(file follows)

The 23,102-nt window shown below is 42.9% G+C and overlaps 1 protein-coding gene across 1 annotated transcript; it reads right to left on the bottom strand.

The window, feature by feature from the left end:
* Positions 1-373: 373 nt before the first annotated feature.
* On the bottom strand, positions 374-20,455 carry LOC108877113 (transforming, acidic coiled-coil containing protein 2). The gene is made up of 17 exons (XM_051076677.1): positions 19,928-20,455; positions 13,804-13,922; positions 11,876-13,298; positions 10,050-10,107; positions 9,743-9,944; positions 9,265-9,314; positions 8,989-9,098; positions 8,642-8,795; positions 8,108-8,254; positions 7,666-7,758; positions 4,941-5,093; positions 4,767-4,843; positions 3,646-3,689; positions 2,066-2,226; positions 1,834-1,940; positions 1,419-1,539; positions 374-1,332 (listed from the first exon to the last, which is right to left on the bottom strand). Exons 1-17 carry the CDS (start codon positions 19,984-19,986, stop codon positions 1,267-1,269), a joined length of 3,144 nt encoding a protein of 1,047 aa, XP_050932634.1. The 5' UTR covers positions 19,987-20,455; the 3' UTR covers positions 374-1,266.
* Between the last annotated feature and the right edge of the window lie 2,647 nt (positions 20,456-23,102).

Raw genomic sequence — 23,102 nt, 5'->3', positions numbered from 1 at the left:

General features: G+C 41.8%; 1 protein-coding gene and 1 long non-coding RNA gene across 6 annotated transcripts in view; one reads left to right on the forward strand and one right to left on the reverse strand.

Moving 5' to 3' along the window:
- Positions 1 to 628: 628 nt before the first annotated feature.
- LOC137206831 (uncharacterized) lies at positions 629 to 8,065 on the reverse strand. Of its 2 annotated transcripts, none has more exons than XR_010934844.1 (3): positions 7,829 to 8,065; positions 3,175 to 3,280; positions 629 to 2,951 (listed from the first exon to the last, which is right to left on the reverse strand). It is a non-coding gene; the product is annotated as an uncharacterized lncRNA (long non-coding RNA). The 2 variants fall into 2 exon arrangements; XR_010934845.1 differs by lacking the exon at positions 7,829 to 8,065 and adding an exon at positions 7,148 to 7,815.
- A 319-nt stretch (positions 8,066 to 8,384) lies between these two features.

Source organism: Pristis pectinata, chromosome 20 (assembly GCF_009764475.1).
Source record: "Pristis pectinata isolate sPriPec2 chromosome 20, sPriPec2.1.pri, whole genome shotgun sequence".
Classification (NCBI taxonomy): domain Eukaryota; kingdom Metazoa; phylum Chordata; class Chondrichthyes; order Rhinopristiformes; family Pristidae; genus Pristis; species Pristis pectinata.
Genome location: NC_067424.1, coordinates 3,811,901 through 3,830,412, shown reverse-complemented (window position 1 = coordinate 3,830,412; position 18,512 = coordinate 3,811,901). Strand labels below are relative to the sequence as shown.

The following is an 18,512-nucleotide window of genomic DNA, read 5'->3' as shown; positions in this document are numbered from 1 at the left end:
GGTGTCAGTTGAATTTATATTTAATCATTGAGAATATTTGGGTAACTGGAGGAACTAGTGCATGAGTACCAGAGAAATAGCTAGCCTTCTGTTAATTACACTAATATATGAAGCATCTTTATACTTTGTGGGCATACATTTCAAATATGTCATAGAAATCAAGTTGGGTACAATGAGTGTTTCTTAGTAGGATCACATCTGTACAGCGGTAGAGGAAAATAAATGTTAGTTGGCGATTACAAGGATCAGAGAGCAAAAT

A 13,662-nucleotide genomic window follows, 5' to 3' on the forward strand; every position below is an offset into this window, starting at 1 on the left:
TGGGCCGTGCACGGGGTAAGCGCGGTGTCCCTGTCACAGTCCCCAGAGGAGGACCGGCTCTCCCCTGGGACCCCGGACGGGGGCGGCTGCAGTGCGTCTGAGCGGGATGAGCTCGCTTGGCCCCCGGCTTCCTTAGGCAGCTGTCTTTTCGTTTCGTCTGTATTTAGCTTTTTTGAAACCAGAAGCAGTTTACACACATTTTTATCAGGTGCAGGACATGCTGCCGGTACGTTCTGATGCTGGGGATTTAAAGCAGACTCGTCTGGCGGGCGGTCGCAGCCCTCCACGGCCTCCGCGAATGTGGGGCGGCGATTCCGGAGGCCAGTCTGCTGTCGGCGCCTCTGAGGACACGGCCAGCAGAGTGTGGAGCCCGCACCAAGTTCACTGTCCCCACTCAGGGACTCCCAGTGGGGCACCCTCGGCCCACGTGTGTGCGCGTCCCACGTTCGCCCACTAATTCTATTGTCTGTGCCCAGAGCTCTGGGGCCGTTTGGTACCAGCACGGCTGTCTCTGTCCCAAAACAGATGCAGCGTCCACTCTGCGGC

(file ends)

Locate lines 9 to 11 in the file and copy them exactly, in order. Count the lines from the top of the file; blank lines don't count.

- Positions 1 to 628: 628 nt before the first annotated feature.
- LOC137206831 (uncharacterized) lies at positions 629 to 8,065 on the reverse strand. Of its 2 annotated transcripts, none has more exons than XR_010934844.1 (3): positions 7,829 to 8,065; positions 3,175 to 3,280; positions 629 to 2,951 (listed from the first exon to the last, which is right to left on the reverse strand). It is a non-coding gene; the product is annotated as an uncharacterized lncRNA (long non-coding RNA). The 2 variants fall into 2 exon arrangements; XR_010934845.1 differs by lacking the exon at positions 7,829 to 8,065 and adding an exon at positions 7,148 to 7,815.
- A 319-nt stretch (positions 8,066 to 8,384) lies between these two features.